I got to hear Rod Dreher and Ken Myers (of the Mars Hill Audio Journal) discuss the Benedict Option this weekend at the Tocqueville Forum. At least 200 people turned out, so, when it came time for questions, I wanted to make sure to ask something that would help us all do something in the near term (rather than rely on Rod to make another visit to draw us all together again).
I asked both speakers what they would recommend that people in the audience do now (either this week, or, if possible, this afternoon) that could be a good first step toward future BenOp projects, but also just good in itself. (To preclude the temptation that I’m vulnerable to, too, I specified the action shouldn’t be “Read [X]”). Between the two of them, they came up with:
- Invite someone/a group to dinner
- Memorize a poem (nourishing through arts)
- Adopt a prayer rule (simple is fine, but let it be rooted in some kind of tradition, rather than purely choose-your-own-adventure)
I liked all of these, and 1 and 3 are ones that I do. They’re nice because they’re the start of a habit, but don’t require an extraordinary effort to begin.
My prayer rule, in case you’re wondering, is Morning and Evening Office, but it’s a little less stable than I’d like at present. I’ve pegged it to commutes before, but my working schedule doesn’t allow it, so there’s more ad hoc fitting it in (or missing it!) than I’d like.
A prayer rule touches on some of the stability/institutional character of the Benedict Option. It doesn’t technically involve others, but it could if it’s the kind of thing you can invite others into. For families, this is a little more straightforward, but people with housemates can see if others are interested, and I’ve asked others to join me for my Evening Prayer practice at the end of alumni debates, on the way home from bars with friends, etc. Having a regular practice helps keep me on track, and also gives me something to be hospitable with.
Choosing a prayer rule is the kind of challenge that can be derailed by the desire to get it right, and therefore put off beginning. In general, I think it makes sense to start with something (maybe even this evening, if you have a candidate in mind) and to revise as you go, if needed. And it’s a good idea to pick something you are pretty sure you can do, even if it means you’re picking something that feels too small (an Anima Christi when you wake up and before bed?)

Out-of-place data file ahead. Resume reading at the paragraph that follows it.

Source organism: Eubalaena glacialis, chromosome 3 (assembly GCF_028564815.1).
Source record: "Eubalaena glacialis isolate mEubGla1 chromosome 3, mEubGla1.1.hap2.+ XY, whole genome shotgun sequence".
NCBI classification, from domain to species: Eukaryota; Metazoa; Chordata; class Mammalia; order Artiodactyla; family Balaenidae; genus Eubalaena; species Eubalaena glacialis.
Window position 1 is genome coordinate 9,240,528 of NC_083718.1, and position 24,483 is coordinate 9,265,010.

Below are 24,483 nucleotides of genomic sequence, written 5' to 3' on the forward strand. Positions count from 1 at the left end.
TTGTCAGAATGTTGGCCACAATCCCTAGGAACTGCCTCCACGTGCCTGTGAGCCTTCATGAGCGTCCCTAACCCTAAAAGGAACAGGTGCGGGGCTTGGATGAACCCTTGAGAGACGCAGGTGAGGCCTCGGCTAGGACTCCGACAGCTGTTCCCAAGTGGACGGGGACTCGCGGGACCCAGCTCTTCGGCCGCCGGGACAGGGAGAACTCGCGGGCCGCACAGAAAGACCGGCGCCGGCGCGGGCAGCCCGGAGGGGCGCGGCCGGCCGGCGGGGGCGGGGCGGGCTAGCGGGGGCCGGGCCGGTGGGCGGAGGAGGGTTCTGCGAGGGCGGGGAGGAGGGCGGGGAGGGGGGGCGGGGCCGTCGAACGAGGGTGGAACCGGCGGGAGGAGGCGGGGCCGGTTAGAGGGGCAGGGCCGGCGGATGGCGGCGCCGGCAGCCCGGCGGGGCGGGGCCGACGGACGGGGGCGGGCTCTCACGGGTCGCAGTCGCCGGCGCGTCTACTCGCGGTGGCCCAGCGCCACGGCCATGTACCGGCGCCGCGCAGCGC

I figure that I’ll do a better job of reflecting on my prayer life when I’m actually praying, because I have more opportunities to be attentive to God working in my life. It’s a relationship, and I can’t do much if I’m pushing the other person out until I come up with a solution in isolation. So I’d say just start somewhere, and assume you’re picking something flawed, but that you’ll work it out as you go. To crib from Company, “It’s much better living it than looking at it.”
But that process of revising/discernment can be pretty stressful and self-conscious. It’s often hard for me to know whether something I’m trying isn’t working out and I should move on or whether I should try to change myself to fit the practice. I noticed that both Rod and Ken referenced spiritual directors, and it’s harder to pick up a prayer rule (or find your way into ascetic practices–which they also recommended) without one.
Eve Tushnet calls this the danger of “self abboting.”
I talk about one part of this problem a little bit in the book, in the section on accountability. Lack of accountability was/is one of my own biggest struggles as a celibate layperson. It played a serious role in my drinking problem–there was nobody to come home to, there was a possibility of privacy which was tempting and damaging. I think this is one reason that starting spiritual direction was so foundational to my recovery and eventual sobriety. I basically went out and got myself an abbot.
One reason I’m so high on the idea of people living with their parents/families of origin, or in a family household, is that it allows laypeople to be one another’s abbots, to guide and watch over one another. It requires adherence to rules, sometimes-sacrificial consideration of others’ needs, and a surrender of one’s own comfort, preferences, and autonomy. Intentional community living, which gets a nice chapter in the book, is another way to attain some of the spiritual benefits of monastic life.
In the absence of an abbot of my own, my approach tends to be a bit Miss Frizzle-ish: “Take chances, make mistakes, get messy!” I’m willing to try a lot of small scale, temporary things and try to figure out what might be helpful, rather than try to plan out a really good idea and then commit. It helps a lot to be able to reach out to friends and learn from their experience and their knowledge of me (which can be more clear-eyed than my self knowledge).
So, maybe the best thing to do today is to try out some kind of regular prayer (if you don’t already) and to invite a friend to dinner in two weeks to catch up and kibbitz about what you’re trying.